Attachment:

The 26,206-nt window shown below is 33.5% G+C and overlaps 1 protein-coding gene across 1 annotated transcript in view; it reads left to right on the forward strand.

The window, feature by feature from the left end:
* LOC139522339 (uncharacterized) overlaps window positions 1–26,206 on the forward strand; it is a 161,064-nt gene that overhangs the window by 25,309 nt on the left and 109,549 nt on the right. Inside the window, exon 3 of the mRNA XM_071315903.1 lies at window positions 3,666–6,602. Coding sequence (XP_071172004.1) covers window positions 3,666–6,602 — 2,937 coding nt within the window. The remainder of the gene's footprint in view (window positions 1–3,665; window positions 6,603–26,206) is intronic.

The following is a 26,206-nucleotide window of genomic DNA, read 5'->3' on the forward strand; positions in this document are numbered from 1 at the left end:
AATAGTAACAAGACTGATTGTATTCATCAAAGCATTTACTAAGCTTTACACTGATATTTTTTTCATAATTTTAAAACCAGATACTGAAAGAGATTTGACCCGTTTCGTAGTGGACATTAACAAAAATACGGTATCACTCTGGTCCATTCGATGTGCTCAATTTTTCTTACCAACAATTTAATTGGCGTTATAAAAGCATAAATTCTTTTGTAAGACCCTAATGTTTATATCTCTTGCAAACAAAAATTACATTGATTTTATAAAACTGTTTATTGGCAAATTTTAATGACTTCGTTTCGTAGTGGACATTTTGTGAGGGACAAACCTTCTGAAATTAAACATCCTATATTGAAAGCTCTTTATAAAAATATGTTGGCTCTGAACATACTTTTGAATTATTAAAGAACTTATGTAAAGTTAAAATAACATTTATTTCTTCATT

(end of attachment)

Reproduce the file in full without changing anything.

The 26,206-nt window shown below is 33.5% G+C and overlaps 1 protein-coding gene across 1 annotated transcript in view; it reads left to right on the forward strand.

The window, feature by feature from the left end:
* LOC139522339 (uncharacterized) overlaps window positions 1–26,206 on the forward strand; it is a 161,064-nt gene that overhangs the window by 25,309 nt on the left and 109,549 nt on the right. Inside the window, exon 3 of the mRNA XM_071315903.1 lies at window positions 3,666–6,602. Coding sequence (XP_071172004.1) covers window positions 3,666–6,602 — 2,937 coding nt within the window. The remainder of the gene's footprint in view (window positions 1–3,665; window positions 6,603–26,206) is intronic.

The following is a 26,206-nucleotide window of genomic DNA, read 5'->3' on the forward strand; positions in this document are numbered from 1 at the left end:
AATAGTAACAAGACTGATTGTATTCATCAAAGCATTTACTAAGCTTTACACTGATATTTTTTTCATAATTTTAAAACCAGATACTGAAAGAGATTTGACCCGTTTCGTAGTGGACATTAACAAAAATACGGTATCACTCTGGTCCATTCGATGTGCTCAATTTTTCTTACCAACAATTTAATTGGCGTTATAAAAGCATAAATTCTTTTGTAAGACCCTAATGTTTATATCTCTTGCAAACAAAAATTACATTGATTTTATAAAACTGTTTATTGGCAAATTTTAATGACTTCGTTTCGTAGTGGACATTTTGTGAGGGACAAACCTTCTGAAATTAAACATCCTATATTGAAAGCTCTTTATAAAAATATGTTGGCTCTGAACATACTTTTGAATTATTAAAGAACTTATGTAAAGTTAAAATAACATTTATTTCTTCATT